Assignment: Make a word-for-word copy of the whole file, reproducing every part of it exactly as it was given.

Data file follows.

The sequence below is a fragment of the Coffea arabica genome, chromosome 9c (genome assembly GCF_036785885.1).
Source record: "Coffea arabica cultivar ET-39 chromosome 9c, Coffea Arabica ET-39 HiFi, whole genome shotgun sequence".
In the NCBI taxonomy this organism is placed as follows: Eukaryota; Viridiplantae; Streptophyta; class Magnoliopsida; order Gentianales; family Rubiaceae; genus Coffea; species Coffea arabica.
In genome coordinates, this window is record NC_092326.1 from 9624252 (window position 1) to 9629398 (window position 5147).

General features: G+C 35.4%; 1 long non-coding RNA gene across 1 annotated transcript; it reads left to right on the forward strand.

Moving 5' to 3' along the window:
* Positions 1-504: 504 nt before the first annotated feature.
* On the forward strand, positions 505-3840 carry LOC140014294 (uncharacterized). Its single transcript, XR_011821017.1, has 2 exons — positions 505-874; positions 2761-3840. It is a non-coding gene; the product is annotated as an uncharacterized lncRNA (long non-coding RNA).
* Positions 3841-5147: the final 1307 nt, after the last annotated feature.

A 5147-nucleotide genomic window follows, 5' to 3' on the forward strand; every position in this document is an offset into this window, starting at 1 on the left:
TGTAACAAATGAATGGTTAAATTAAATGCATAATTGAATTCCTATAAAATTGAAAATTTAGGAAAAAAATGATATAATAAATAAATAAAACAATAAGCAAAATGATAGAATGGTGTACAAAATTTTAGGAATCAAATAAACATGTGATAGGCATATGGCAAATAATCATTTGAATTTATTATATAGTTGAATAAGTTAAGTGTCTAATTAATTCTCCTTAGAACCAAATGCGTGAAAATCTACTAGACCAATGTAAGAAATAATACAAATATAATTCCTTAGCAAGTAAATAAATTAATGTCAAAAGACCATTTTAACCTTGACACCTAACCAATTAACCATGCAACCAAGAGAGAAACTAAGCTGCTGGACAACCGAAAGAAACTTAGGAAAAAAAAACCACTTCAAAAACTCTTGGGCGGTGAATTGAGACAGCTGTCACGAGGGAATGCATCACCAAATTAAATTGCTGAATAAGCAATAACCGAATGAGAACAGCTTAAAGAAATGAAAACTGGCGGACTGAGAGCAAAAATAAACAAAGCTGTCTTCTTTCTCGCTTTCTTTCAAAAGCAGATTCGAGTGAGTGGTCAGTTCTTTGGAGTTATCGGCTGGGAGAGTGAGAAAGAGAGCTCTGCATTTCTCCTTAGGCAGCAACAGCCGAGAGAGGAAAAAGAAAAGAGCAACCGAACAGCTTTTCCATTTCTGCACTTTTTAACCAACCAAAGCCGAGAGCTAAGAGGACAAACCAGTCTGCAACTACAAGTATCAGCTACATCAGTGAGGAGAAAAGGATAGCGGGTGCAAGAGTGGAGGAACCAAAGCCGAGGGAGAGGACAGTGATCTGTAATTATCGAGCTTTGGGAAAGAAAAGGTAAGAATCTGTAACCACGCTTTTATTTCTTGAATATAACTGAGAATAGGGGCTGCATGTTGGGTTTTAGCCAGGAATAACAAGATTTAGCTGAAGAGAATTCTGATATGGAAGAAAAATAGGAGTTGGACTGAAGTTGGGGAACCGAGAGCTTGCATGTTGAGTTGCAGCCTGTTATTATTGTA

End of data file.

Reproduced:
The sequence below is a fragment of the Coffea arabica genome, chromosome 9c (genome assembly GCF_036785885.1).
Source record: "Coffea arabica cultivar ET-39 chromosome 9c, Coffea Arabica ET-39 HiFi, whole genome shotgun sequence".
In the NCBI taxonomy this organism is placed as follows: Eukaryota; Viridiplantae; Streptophyta; class Magnoliopsida; order Gentianales; family Rubiaceae; genus Coffea; species Coffea arabica.
In genome coordinates, this window is record NC_092326.1 from 9624252 (window position 1) to 9629398 (window position 5147).

General features: G+C 35.4%; 1 long non-coding RNA gene across 1 annotated transcript; it reads left to right on the forward strand.

Moving 5' to 3' along the window:
* Positions 1-504: 504 nt before the first annotated feature.
* On the forward strand, positions 505-3840 carry LOC140014294 (uncharacterized). Its single transcript, XR_011821017.1, has 2 exons — positions 505-874; positions 2761-3840. It is a non-coding gene; the product is annotated as an uncharacterized lncRNA (long non-coding RNA).
* Positions 3841-5147: the final 1307 nt, after the last annotated feature.

A 5147-nucleotide genomic window follows, 5' to 3' on the forward strand; every position in this document is an offset into this window, starting at 1 on the left:
TGTAACAAATGAATGGTTAAATTAAATGCATAATTGAATTCCTATAAAATTGAAAATTTAGGAAAAAAATGATATAATAAATAAATAAAACAATAAGCAAAATGATAGAATGGTGTACAAAATTTTAGGAATCAAATAAACATGTGATAGGCATATGGCAAATAATCATTTGAATTTATTATATAGTTGAATAAGTTAAGTGTCTAATTAATTCTCCTTAGAACCAAATGCGTGAAAATCTACTAGACCAATGTAAGAAATAATACAAATATAATTCCTTAGCAAGTAAATAAATTAATGTCAAAAGACCATTTTAACCTTGACACCTAACCAATTAACCATGCAACCAAGAGAGAAACTAAGCTGCTGGACAACCGAAAGAAACTTAGGAAAAAAAAACCACTTCAAAAACTCTTGGGCGGTGAATTGAGACAGCTGTCACGAGGGAATGCATCACCAAATTAAATTGCTGAATAAGCAATAACCGAATGAGAACAGCTTAAAGAAATGAAAACTGGCGGACTGAGAGCAAAAATAAACAAAGCTGTCTTCTTTCTCGCTTTCTTTCAAAAGCAGATTCGAGTGAGTGGTCAGTTCTTTGGAGTTATCGGCTGGGAGAGTGAGAAAGAGAGCTCTGCATTTCTCCTTAGGCAGCAACAGCCGAGAGAGGAAAAAGAAAAGAGCAACCGAACAGCTTTTCCATTTCTGCACTTTTTAACCAACCAAAGCCGAGAGCTAAGAGGACAAACCAGTCTGCAACTACAAGTATCAGCTACATCAGTGAGGAGAAAAGGATAGCGGGTGCAAGAGTGGAGGAACCAAAGCCGAGGGAGAGGACAGTGATCTGTAATTATCGAGCTTTGGGAAAGAAAAGGTAAGAATCTGTAACCACGCTTTTATTTCTTGAATATAACTGAGAATAGGGGCTGCATGTTGGGTTTTAGCCAGGAATAACAAGATTTAGCTGAAGAGAATTCTGATATGGAAGAAAAATAGGAGTTGGACTGAAGTTGGGGAACCGAGAGCTTGCATGTTGAGTTGCAGCCTGTTATTATTGTA